Protein phosphorylation and dephosphorylation is central to signal transduction mechanisms in the cell.
There are three classes of phosphatases responsible for the removal of phosphates from proteins: serine/threonine specific protein phosphatases, tyrosine-specific protein phosphatases, and dual specificity (serine/threonine or tyrosine) protein phosphatases. The serine/threonine protein phosphatases are encoded by two gene families termed PPM and PPP. The PPM family includes the PP2C enzyme which acts as a monomer and is magnesium dependent. The mammalian PPP family includes the PP1, PP2A, PP2B, PP4, PP5, and PP6 enzymes (1). Phylogenetic and structural analyses of the PPP family suggest that the PPP phosphatases PP1, PP2A, and PP2B represent a subfamily separate from PP5 (2). The PPP enzymes function as multisubunit holoenzymes comprised of a catalytic subunit that associates, in a mutually exclusive manner, with a variety of regulatory (R) subunits. The R subunits dictate enzyme function and specificity. The interaction between the catalytic and R subunits allows the PPP enzymes to participate in a variety of cellular processes. Therefore, studies of the R subunits are central to the analysis of PPP function.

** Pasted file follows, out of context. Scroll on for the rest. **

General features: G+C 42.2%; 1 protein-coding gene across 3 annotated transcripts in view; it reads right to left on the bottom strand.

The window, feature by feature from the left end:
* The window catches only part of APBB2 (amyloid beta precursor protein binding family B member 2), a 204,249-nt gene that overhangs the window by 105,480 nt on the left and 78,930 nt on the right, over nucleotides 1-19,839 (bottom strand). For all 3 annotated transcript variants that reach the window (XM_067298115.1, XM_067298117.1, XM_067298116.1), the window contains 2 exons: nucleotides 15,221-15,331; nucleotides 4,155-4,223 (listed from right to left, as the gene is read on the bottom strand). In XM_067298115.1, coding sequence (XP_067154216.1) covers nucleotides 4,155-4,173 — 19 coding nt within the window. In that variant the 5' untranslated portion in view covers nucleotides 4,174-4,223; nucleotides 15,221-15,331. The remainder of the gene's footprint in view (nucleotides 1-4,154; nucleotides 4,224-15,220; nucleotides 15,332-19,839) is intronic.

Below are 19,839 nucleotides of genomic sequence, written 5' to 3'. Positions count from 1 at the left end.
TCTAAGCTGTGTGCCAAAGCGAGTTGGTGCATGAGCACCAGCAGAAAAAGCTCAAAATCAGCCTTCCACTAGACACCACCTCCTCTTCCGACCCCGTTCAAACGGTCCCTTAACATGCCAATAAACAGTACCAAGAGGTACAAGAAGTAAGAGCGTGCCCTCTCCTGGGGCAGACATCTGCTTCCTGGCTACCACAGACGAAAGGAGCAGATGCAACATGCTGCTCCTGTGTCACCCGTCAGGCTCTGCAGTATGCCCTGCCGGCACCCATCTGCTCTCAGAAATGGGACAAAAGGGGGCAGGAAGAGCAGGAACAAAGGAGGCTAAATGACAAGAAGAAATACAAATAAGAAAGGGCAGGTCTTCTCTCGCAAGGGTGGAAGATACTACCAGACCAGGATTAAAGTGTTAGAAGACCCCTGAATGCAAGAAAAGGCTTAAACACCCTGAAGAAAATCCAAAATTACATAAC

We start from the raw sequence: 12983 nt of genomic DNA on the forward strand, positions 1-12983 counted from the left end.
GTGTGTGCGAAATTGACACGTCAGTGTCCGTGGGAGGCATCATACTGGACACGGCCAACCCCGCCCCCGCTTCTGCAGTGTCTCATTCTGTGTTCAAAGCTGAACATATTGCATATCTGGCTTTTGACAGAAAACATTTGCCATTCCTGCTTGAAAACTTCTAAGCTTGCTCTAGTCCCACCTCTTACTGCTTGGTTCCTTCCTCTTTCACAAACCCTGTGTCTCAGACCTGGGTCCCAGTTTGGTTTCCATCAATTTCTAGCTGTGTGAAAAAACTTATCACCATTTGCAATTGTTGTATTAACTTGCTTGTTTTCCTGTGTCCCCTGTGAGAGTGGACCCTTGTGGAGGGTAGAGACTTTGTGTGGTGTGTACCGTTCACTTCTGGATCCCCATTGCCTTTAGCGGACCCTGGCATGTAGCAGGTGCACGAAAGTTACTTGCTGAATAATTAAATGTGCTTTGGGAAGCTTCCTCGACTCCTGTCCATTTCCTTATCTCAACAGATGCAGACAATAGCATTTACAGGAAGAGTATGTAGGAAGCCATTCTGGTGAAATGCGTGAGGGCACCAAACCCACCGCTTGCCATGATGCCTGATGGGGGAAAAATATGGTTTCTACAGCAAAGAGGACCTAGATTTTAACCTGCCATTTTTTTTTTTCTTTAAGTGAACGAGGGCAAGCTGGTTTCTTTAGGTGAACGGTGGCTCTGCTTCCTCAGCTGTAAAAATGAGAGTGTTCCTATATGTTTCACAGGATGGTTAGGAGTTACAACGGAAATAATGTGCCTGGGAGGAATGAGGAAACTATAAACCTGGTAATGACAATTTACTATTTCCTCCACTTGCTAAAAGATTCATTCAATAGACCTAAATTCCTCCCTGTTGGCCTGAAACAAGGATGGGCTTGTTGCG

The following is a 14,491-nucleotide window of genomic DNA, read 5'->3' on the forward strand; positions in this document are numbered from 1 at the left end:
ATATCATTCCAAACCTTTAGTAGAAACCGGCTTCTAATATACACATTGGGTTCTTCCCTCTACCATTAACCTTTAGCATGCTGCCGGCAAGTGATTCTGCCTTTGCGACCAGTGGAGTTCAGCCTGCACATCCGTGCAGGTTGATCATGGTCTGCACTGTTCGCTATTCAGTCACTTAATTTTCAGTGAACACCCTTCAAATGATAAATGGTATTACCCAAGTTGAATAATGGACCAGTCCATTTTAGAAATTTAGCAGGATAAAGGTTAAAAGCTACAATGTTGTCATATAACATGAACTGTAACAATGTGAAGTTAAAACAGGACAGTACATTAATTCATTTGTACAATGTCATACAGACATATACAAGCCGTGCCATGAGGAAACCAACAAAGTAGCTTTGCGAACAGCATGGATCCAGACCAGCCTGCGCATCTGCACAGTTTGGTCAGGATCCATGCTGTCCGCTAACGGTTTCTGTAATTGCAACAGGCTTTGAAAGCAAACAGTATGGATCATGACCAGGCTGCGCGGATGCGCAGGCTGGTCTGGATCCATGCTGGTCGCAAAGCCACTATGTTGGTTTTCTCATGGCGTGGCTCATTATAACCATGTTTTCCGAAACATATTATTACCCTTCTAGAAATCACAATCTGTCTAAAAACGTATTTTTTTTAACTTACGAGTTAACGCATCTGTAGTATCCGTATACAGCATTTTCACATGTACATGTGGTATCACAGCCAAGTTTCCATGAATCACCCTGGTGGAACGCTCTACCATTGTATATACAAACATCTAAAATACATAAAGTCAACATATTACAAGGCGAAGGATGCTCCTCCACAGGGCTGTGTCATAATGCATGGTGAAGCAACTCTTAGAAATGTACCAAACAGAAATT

1. P. T. Cohen, "Novel Protein Serine/Threonine Phosphatases: Variety Is the Spice of Life," Trends Biochem.Sci. 22, no. 7 (1997): 245-251.
2. A. V. Andreeva and M. A. Kutuzov, "PPP Family of Protein Ser/Thr Phosphatases: Two Distinct Branches?," Mol Biol Evol. 18, no. 3 (2001): 448-452.
Bethyl Laboratories Portfolio of Antibodies Against PPP and PPM Phosphatases
Bethyl Antibodies against Ser/Thr Phosphatases